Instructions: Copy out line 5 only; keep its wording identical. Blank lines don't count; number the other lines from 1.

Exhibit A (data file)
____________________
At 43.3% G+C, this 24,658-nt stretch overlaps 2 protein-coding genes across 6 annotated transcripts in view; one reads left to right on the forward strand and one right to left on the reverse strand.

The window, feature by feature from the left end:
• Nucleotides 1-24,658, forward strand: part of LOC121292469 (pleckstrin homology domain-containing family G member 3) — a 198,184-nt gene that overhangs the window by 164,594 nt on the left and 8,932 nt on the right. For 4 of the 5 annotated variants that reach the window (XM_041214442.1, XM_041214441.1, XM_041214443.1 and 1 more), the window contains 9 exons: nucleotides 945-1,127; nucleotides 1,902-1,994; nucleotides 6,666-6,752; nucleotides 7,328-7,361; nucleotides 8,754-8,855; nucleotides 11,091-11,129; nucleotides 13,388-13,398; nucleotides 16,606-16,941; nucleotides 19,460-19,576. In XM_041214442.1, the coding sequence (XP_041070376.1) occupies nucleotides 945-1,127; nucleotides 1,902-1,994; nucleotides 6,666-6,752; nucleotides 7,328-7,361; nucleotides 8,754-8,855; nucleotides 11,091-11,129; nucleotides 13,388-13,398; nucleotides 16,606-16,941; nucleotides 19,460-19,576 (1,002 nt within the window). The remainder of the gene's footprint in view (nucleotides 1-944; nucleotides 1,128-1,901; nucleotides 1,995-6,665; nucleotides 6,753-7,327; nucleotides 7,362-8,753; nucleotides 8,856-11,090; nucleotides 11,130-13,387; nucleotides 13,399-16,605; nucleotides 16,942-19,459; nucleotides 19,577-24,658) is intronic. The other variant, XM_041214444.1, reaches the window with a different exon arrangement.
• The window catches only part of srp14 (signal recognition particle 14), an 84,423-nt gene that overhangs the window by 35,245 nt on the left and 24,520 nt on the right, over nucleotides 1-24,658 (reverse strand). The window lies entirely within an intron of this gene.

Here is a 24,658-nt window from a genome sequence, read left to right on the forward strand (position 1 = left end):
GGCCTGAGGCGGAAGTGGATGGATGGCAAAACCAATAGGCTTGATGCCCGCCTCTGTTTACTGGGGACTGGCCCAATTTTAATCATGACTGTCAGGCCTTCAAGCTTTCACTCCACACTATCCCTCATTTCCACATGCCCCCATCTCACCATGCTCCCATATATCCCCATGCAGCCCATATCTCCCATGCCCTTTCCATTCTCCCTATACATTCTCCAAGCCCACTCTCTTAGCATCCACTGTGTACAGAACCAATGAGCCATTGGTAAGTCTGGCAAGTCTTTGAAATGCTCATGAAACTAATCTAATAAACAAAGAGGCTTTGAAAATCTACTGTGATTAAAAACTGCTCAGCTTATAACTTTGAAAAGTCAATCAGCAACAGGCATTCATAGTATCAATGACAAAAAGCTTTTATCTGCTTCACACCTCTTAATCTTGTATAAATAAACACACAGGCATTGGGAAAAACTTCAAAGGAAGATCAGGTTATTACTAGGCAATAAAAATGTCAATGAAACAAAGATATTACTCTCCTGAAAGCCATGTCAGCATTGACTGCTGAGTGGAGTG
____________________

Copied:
Here is a 24,658-nt window from a genome sequence, read left to right on the forward strand (position 1 = left end):